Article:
“If everyone cared and nobody cried.
If everyone loved and nobody lied.
If everyone shared and swallowed their pride. We’d see the day when nobody died.”
Some of you might recognize that as the chorus to a song by Nickelback, a popular rock group. When I hear music, I listen carefully to the words and these words caught my attention. What if everyone cared and nobody cried? What if everyone loved and nobody lied? What if everyone shared and swallowed their pride?
The world would certainly be a better place. But could it really bring about a day when nobody died? I mean really, could we bring about an end to senseless killing? I thought “How idealistic.” In fact I would say it is pollyannic to suggest that kind of change is possible by the human race and that we could bring an end to senseless killing.
Nickelback makes its point though in its video. With the music as the background the video for this song tells the stories of four people who did make an impact in their world. It tells of Bob Geldorf who championed the “Live Aid” concert and raised millions to alleviate world hunger. It tells of Betty Williams who led a march for peace in Northern Ireland and won the Nobel Peace Prize. It tells the story of Peter Benenson who led a letter writing campaign on behalf of political prisoners and eventually founded Amnesty International, a group that works for human rights and an end to torture. And they tell of Nelson Mandala who fought against Apartheid in South Africa and eventually became that country’s first ethnically African president.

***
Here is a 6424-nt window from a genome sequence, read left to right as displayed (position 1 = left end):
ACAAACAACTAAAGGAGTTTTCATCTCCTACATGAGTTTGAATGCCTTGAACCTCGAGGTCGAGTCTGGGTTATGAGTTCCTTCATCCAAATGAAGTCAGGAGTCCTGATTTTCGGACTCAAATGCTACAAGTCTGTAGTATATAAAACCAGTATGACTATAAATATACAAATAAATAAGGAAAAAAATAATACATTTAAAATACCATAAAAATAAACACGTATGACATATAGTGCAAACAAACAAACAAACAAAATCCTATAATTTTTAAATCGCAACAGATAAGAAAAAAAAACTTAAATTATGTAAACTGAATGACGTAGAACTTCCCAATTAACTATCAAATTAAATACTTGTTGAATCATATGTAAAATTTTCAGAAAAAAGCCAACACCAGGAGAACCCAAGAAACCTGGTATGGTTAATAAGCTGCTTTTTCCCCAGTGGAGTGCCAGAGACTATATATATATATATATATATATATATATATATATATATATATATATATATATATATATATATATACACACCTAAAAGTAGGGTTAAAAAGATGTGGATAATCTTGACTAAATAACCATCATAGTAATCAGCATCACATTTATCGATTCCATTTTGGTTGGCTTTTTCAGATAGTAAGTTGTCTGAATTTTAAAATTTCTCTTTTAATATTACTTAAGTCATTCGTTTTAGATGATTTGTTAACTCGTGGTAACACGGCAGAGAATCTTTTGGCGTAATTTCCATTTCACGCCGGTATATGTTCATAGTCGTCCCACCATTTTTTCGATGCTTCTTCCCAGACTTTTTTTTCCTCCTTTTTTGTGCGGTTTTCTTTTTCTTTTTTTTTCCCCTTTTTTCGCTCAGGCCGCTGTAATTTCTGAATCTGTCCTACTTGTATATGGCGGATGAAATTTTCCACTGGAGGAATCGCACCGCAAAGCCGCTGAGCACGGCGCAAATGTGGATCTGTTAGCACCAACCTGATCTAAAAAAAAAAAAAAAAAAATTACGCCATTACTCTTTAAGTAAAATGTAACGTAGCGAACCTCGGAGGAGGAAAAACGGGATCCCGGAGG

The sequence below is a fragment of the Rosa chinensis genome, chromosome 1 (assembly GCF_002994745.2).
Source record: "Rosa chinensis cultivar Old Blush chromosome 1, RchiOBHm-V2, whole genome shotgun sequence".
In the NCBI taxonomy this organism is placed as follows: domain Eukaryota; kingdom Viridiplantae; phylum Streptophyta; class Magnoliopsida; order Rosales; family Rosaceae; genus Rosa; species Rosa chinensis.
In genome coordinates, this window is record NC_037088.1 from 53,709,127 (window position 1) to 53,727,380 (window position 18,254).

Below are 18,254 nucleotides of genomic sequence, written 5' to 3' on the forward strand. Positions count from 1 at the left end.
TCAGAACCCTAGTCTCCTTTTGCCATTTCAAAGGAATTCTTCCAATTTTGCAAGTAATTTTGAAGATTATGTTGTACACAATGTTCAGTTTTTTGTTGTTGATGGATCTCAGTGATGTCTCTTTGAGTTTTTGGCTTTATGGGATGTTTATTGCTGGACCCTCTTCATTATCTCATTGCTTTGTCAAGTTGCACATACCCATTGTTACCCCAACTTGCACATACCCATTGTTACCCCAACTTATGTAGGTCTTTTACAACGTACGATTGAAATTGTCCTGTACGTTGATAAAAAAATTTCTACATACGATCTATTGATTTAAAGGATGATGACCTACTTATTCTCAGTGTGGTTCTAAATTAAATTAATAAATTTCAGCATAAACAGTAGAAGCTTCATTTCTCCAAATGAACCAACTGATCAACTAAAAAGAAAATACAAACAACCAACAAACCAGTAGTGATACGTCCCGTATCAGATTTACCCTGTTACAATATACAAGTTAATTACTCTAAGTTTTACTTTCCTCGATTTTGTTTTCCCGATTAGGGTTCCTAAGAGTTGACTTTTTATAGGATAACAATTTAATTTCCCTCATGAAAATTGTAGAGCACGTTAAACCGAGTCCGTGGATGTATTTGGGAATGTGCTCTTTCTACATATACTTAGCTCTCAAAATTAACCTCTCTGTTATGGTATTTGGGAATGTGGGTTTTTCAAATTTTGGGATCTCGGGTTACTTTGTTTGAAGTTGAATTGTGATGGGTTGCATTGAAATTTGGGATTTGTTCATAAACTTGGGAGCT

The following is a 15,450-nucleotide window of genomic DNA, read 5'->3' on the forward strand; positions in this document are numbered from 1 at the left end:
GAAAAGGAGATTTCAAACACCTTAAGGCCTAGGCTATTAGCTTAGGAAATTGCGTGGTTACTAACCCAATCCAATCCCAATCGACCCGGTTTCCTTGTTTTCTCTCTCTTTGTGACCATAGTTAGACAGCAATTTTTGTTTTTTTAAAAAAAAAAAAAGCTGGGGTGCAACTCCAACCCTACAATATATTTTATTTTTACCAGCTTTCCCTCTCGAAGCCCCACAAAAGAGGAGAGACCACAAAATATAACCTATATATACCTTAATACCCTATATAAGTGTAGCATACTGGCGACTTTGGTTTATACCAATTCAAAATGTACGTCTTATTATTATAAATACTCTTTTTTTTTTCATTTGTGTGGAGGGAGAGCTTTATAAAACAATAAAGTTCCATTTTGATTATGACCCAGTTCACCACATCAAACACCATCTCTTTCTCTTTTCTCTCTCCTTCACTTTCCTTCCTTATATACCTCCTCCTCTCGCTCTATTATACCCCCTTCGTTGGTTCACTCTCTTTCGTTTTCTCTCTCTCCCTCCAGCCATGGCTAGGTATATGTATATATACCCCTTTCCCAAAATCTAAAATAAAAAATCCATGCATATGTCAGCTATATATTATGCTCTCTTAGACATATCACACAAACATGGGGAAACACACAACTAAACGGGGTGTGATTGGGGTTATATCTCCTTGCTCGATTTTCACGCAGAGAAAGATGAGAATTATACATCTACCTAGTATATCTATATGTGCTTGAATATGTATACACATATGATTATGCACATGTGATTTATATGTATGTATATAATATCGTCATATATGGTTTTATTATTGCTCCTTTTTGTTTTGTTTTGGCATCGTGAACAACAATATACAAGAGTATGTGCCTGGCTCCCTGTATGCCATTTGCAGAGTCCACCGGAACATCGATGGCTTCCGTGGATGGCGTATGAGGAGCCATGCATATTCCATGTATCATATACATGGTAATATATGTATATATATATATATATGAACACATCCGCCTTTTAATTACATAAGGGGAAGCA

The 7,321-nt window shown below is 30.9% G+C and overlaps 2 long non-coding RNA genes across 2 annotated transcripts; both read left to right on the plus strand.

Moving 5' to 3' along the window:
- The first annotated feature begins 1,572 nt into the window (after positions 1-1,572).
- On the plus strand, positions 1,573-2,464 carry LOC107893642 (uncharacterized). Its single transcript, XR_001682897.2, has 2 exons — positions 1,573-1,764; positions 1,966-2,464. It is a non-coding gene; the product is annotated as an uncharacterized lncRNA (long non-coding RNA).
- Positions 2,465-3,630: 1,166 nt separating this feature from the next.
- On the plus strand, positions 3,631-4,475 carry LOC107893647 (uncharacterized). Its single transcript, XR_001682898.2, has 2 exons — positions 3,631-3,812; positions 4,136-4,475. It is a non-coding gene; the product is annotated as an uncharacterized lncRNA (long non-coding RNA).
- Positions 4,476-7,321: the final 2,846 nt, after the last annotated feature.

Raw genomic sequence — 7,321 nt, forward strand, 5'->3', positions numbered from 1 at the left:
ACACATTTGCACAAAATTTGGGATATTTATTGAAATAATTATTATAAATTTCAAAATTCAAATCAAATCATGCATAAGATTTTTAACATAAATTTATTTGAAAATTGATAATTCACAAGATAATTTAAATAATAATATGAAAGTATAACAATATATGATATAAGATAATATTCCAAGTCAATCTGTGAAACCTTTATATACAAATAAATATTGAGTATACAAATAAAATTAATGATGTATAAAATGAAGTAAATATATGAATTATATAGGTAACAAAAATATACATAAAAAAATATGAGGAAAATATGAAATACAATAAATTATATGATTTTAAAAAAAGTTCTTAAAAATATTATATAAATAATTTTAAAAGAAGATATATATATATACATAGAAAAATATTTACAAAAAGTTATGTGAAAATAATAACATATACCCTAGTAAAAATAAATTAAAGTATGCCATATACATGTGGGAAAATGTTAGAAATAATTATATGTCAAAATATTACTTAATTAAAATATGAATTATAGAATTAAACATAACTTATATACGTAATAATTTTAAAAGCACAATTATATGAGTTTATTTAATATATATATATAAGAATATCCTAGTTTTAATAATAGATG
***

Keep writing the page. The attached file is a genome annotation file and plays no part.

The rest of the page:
Well, Nickelback makes a point. Yes, these people did make some difference in the world. But just look at the world we live in. People literally blow themselves up to kill others every day. Can we really dream of a day when nobody died in this world? Yet there are plenty of Christian who have dreamed of a world where people cared and loved and swallowed their pride.
Agnes Gonxha Bojaxhiu was born in Albania in 1910. As a child she dreamed of becoming a missionary and at the age of 18 she left home to become nun when she took the name most know her by: “Teresa.” Most of then “Sister” Teresa’s work was with the poor in India. Later as her work grew she became Mother Teresa and founded the Sisters of Charity. One of their early works was a hospice. They would take in people who were dying in the streets and would care for them. Mother Teresa said of this ministry; “A beautiful death is for people who lived like animals to die like angels — loved and wanted.” The work she started continues today as many others bring the love of God to people in need.
Another Christian who dreamed of a world where people loved and cared and shared was John Wesley and the early Methodists. Not only were they methodical about the study of the Bible and their prayer lives, hence the name “Methodists,” they